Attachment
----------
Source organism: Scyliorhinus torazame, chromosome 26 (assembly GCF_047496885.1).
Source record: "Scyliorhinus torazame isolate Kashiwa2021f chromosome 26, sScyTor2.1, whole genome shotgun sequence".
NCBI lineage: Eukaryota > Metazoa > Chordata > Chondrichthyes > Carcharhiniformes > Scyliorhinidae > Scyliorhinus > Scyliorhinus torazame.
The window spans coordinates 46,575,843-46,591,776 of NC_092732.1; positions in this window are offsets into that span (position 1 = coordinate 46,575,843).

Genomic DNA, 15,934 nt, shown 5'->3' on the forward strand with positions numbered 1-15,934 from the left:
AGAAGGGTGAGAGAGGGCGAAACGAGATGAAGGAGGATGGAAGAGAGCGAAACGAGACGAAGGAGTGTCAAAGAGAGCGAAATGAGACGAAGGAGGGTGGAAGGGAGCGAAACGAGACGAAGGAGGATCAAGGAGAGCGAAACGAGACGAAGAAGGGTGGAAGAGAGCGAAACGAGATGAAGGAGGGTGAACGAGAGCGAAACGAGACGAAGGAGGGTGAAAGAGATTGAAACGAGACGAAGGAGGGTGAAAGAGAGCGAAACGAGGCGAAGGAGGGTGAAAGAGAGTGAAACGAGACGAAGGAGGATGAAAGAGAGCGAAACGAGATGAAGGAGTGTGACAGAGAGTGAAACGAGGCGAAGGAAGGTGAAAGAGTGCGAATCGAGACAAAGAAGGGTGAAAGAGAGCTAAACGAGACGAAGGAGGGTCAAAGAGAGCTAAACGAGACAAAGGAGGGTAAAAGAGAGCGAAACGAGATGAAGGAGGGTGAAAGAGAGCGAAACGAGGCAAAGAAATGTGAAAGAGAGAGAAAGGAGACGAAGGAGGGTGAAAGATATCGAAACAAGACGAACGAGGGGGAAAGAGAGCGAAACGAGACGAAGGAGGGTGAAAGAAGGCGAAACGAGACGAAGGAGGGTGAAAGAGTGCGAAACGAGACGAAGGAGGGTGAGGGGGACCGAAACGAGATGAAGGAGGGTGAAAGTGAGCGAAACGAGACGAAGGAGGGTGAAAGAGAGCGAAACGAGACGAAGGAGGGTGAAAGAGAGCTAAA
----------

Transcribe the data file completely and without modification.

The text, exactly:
Source organism: Scyliorhinus torazame, chromosome 26 (assembly GCF_047496885.1).
Source record: "Scyliorhinus torazame isolate Kashiwa2021f chromosome 26, sScyTor2.1, whole genome shotgun sequence".
NCBI lineage: Eukaryota > Metazoa > Chordata > Chondrichthyes > Carcharhiniformes > Scyliorhinidae > Scyliorhinus > Scyliorhinus torazame.
The window spans coordinates 46,575,843-46,591,776 of NC_092732.1; positions in this window are offsets into that span (position 1 = coordinate 46,575,843).

Genomic DNA, 15,934 nt, shown 5'->3' on the forward strand with positions numbered 1-15,934 from the left:
AGAAGGGTGAGAGAGGGCGAAACGAGATGAAGGAGGATGGAAGAGAGCGAAACGAGACGAAGGAGTGTCAAAGAGAGCGAAATGAGACGAAGGAGGGTGGAAGGGAGCGAAACGAGACGAAGGAGGATCAAGGAGAGCGAAACGAGACGAAGAAGGGTGGAAGAGAGCGAAACGAGATGAAGGAGGGTGAACGAGAGCGAAACGAGACGAAGGAGGGTGAAAGAGATTGAAACGAGACGAAGGAGGGTGAAAGAGAGCGAAACGAGGCGAAGGAGGGTGAAAGAGAGTGAAACGAGACGAAGGAGGATGAAAGAGAGCGAAACGAGATGAAGGAGTGTGACAGAGAGTGAAACGAGGCGAAGGAAGGTGAAAGAGTGCGAATCGAGACAAAGAAGGGTGAAAGAGAGCTAAACGAGACGAAGGAGGGTCAAAGAGAGCTAAACGAGACAAAGGAGGGTAAAAGAGAGCGAAACGAGATGAAGGAGGGTGAAAGAGAGCGAAACGAGGCAAAGAAATGTGAAAGAGAGAGAAAGGAGACGAAGGAGGGTGAAAGATATCGAAACAAGACGAACGAGGGGGAAAGAGAGCGAAACGAGACGAAGGAGGGTGAAAGAAGGCGAAACGAGACGAAGGAGGGTGAAAGAGTGCGAAACGAGACGAAGGAGGGTGAGGGGGACCGAAACGAGATGAAGGAGGGTGAAAGTGAGCGAAACGAGACGAAGGAGGGTGAAAGAGAGCGAAACGAGACGAAGGAGGGTGAAAGAGAGCTAAA